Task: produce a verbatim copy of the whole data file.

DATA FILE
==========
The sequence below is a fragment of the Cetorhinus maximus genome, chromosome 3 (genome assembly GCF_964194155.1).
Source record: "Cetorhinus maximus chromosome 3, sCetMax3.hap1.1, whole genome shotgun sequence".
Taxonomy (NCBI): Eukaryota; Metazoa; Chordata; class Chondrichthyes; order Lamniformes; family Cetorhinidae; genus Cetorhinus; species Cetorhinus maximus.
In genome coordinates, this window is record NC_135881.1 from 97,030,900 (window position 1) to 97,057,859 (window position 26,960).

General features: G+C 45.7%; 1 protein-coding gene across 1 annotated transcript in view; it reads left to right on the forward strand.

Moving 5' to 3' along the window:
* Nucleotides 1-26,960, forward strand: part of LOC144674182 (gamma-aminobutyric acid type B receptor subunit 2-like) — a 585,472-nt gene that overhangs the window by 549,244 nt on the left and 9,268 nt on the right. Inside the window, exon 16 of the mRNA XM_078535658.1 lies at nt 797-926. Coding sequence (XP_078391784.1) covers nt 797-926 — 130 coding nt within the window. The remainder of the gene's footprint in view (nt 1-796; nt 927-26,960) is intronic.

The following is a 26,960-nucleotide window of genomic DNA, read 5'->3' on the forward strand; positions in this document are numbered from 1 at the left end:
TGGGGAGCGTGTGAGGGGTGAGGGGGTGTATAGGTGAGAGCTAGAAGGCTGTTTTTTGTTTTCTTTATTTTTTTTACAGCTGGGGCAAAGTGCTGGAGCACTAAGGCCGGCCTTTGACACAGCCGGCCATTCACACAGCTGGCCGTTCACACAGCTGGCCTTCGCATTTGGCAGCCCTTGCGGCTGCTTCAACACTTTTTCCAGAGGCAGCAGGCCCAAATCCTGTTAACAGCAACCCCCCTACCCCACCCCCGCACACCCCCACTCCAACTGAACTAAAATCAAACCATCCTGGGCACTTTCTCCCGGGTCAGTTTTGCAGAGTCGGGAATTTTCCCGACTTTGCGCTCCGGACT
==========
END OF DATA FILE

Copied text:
The sequence below is a fragment of the Cetorhinus maximus genome, chromosome 3 (genome assembly GCF_964194155.1).
Source record: "Cetorhinus maximus chromosome 3, sCetMax3.hap1.1, whole genome shotgun sequence".
Taxonomy (NCBI): Eukaryota; Metazoa; Chordata; class Chondrichthyes; order Lamniformes; family Cetorhinidae; genus Cetorhinus; species Cetorhinus maximus.
In genome coordinates, this window is record NC_135881.1 from 97,030,900 (window position 1) to 97,057,859 (window position 26,960).

General features: G+C 45.7%; 1 protein-coding gene across 1 annotated transcript in view; it reads left to right on the forward strand.

Moving 5' to 3' along the window:
* Nucleotides 1-26,960, forward strand: part of LOC144674182 (gamma-aminobutyric acid type B receptor subunit 2-like) — a 585,472-nt gene that overhangs the window by 549,244 nt on the left and 9,268 nt on the right. Inside the window, exon 16 of the mRNA XM_078535658.1 lies at nt 797-926. Coding sequence (XP_078391784.1) covers nt 797-926 — 130 coding nt within the window. The remainder of the gene's footprint in view (nt 1-796; nt 927-26,960) is intronic.

The following is a 26,960-nucleotide window of genomic DNA, read 5'->3' on the forward strand; positions in this document are numbered from 1 at the left end:
TGGGGAGCGTGTGAGGGGTGAGGGGGTGTATAGGTGAGAGCTAGAAGGCTGTTTTTTGTTTTCTTTATTTTTTTTACAGCTGGGGCAAAGTGCTGGAGCACTAAGGCCGGCCTTTGACACAGCCGGCCATTCACACAGCTGGCCGTTCACACAGCTGGCCTTCGCATTTGGCAGCCCTTGCGGCTGCTTCAACACTTTTTCCAGAGGCAGCAGGCCCAAATCCTGTTAACAGCAACCCCCCTACCCCACCCCCGCACACCCCCACTCCAACTGAACTAAAATCAAACCATCCTGGGCACTTTCTCCCGGGTCAGTTTTGCAGAGTCGGGAATTTTCCCGACTTTGCGCTCCGGACT